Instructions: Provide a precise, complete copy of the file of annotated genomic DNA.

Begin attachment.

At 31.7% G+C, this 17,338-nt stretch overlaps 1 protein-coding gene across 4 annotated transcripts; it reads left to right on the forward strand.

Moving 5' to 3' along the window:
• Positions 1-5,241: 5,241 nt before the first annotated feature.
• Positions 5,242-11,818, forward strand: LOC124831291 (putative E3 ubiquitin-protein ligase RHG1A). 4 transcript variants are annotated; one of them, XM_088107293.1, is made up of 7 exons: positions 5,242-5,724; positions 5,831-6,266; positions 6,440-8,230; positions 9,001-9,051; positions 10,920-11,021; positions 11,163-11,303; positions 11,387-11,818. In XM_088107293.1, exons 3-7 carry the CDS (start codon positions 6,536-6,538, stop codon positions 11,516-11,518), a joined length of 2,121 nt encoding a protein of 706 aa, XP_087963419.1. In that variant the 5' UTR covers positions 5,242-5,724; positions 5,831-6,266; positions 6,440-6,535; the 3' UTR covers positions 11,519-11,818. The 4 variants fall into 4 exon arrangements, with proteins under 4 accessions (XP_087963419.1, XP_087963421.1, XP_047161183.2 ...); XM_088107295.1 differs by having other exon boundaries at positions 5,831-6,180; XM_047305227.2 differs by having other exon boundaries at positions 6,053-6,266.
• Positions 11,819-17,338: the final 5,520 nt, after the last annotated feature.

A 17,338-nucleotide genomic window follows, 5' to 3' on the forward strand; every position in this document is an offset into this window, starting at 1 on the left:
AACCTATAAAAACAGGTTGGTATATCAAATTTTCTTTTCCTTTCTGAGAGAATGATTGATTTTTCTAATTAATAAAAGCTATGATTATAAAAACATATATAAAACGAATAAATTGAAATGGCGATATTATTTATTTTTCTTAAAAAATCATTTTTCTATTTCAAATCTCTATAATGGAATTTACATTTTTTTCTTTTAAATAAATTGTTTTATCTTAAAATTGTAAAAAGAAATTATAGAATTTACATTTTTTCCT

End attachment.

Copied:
At 31.7% G+C, this 17,338-nt stretch overlaps 1 protein-coding gene across 4 annotated transcripts; it reads left to right on the forward strand.

Moving 5' to 3' along the window:
• Positions 1-5,241: 5,241 nt before the first annotated feature.
• Positions 5,242-11,818, forward strand: LOC124831291 (putative E3 ubiquitin-protein ligase RHG1A). 4 transcript variants are annotated; one of them, XM_088107293.1, is made up of 7 exons: positions 5,242-5,724; positions 5,831-6,266; positions 6,440-8,230; positions 9,001-9,051; positions 10,920-11,021; positions 11,163-11,303; positions 11,387-11,818. In XM_088107293.1, exons 3-7 carry the CDS (start codon positions 6,536-6,538, stop codon positions 11,516-11,518), a joined length of 2,121 nt encoding a protein of 706 aa, XP_087963419.1. In that variant the 5' UTR covers positions 5,242-5,724; positions 5,831-6,266; positions 6,440-6,535; the 3' UTR covers positions 11,519-11,818. The 4 variants fall into 4 exon arrangements, with proteins under 4 accessions (XP_087963419.1, XP_087963421.1, XP_047161183.2 ...); XM_088107295.1 differs by having other exon boundaries at positions 5,831-6,180; XM_047305227.2 differs by having other exon boundaries at positions 6,053-6,266.
• Positions 11,819-17,338: the final 5,520 nt, after the last annotated feature.

A 17,338-nucleotide genomic window follows, 5' to 3' on the forward strand; every position in this document is an offset into this window, starting at 1 on the left:
AACCTATAAAAACAGGTTGGTATATCAAATTTTCTTTTCCTTTCTGAGAGAATGATTGATTTTTCTAATTAATAAAAGCTATGATTATAAAAACATATATAAAACGAATAAATTGAAATGGCGATATTATTTATTTTTCTTAAAAAATCATTTTTCTATTTCAAATCTCTATAATGGAATTTACATTTTTTTCTTTTAAATAAATTGTTTTATCTTAAAATTGTAAAAAGAAATTATAGAATTTACATTTTTTCCT